“Not all those who wander are lost.”
~ J.R.R. Tolkien
Dogs really understand the art of wandering. It has much more depth than being lost, and we took this onboard when we found ourselves off the main road in search of some lunch on the trip from Mieders, Austria to Florence, Italy. With stomachs grumbling, we quickly tried to find parking at the first place we saw after venturing off the Autostrade (Highway). The small pizzeria looked nice enough and would certainly fill a hunger hole, but just as we went to back the car into what was seemingly the last spot in the entire town, a car zipped in behind us and left us searching once more.
Sigh, back onto the road to keep looking.
A small sign saying ‘Agrotourism’ and pictures of cows popped up as we went a few more miles down the road. Thinking it was probably a small cheese making farm, it may have some snacks to keep us going. Then the adventure began as we kept seeing the sign but seemingly didn’t get any closer to it. Just when we thought we must have missed a turn the sign would pop again. And then a turn off to a dirt road that became steeper and rougher had us thinking, this can’t be right, time to turn back. We were even off of the GPS map…
As we were navigating a three point turn, we noticed a small handpainted sign way up the hill and a farmhouse. Ok, one last try, let’s check it out.
And then the wonder of travel unveiled a present right before us. The road opened up to a beautiful property with fields and an old farmhouse. We spotted a couple of cars and motorbikes and began to think we were onto something special. It was. The agrotourism initiative, as it is defined most broadly, involves any agriculturally based operation or activity that brings visitors to a farm or ranch and we had stumbled on a wonderful example with Il Passeggere.
We took Tikka out for sniff and a pee and wondered if we’d be able to get a small bite. The main stone building is a huge restaurant with gorgeous big windows through which you can gaze over the farm while stuffing your belly. A quick reply from the server ‘yes, of course you can bring your dog inside’ and we were soon sitting by those very windows with much more than a small bite in front of us.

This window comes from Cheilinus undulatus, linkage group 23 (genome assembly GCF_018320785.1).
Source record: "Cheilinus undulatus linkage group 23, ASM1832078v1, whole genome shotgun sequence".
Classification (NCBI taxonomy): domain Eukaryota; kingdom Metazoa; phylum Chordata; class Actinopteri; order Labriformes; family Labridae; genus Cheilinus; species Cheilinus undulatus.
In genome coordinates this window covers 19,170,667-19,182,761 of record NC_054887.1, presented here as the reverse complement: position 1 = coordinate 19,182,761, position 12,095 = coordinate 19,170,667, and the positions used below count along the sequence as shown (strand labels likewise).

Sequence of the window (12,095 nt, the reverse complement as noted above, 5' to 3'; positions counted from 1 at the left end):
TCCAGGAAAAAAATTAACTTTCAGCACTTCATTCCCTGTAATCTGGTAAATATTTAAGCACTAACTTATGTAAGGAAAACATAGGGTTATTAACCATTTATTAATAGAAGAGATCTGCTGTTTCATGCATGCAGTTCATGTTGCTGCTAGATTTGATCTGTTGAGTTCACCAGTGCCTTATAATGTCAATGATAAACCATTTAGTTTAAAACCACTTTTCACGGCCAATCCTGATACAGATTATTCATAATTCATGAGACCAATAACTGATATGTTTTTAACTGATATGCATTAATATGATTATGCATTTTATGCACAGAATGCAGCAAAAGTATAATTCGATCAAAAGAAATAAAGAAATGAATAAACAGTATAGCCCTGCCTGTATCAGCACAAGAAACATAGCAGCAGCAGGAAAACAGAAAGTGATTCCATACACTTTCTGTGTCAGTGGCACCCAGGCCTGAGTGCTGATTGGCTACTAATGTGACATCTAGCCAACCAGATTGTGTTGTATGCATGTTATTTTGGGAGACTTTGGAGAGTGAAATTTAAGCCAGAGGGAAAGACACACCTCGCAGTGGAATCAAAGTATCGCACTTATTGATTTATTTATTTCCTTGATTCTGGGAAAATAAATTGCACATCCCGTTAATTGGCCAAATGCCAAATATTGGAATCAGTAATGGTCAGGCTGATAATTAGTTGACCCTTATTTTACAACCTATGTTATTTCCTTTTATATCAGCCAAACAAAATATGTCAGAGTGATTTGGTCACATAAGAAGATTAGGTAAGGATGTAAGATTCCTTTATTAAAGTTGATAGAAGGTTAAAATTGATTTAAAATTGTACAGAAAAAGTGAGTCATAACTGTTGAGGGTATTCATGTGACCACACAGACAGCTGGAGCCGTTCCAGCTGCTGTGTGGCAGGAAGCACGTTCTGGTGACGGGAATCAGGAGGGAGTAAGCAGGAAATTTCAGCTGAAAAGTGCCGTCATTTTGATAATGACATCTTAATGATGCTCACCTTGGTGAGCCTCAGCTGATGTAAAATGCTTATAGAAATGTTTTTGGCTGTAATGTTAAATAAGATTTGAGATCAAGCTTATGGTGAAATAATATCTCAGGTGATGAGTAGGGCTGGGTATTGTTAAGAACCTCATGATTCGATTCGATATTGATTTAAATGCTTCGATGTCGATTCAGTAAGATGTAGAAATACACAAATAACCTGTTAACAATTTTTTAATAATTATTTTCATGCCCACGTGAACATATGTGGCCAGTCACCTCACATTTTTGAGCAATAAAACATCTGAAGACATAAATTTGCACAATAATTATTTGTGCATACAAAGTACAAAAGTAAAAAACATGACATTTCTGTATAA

It was a Sunday that we came across Il Passeggere just in time for a typical, slow Italian Sunday lunch. No menus, just a small chalkboard with a short list of items which we soon discovered was a seven course set meal (charcuterie, soup, pasta, vegetables, meat, dessert and coffee with biscotti). And wine was included for under 30 Euros each. We made out a few words but most of the meal was a surprise and it couldn’t have been nicer. A perfect introduction to eating in Itay.
After our long lunch with Tikka patiently waiting under the table we went outside to explore and visit the donkeys, throw the ball in an open field and have a short nap in the grass. What a lovely day, all made possible by someone that took our parking spot and left us to wander the countryside.
If you are traveling with your dog in this region, Il Passeggere makes for a wonderful stop to refuel along your journey, or as a visit from Florence to have a great meal and explore the paths and hills with your dog.
How to get to Il Passeggere here.
Read about our next adventure in Florence…
4 thoughts on “Driving with your dog to Florence | Dog Travel Italy”
this really looks gorgeous. i bet the food was amazing! and the biscottis i can only imagine!! thx for sharing the adventures xox
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We might still be full from that lunch 🙂
Omg donkeys!!! I am so jealous. Sigh. The wonders of 🇮🇹 Italy.
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We thought of you the moment we saw them!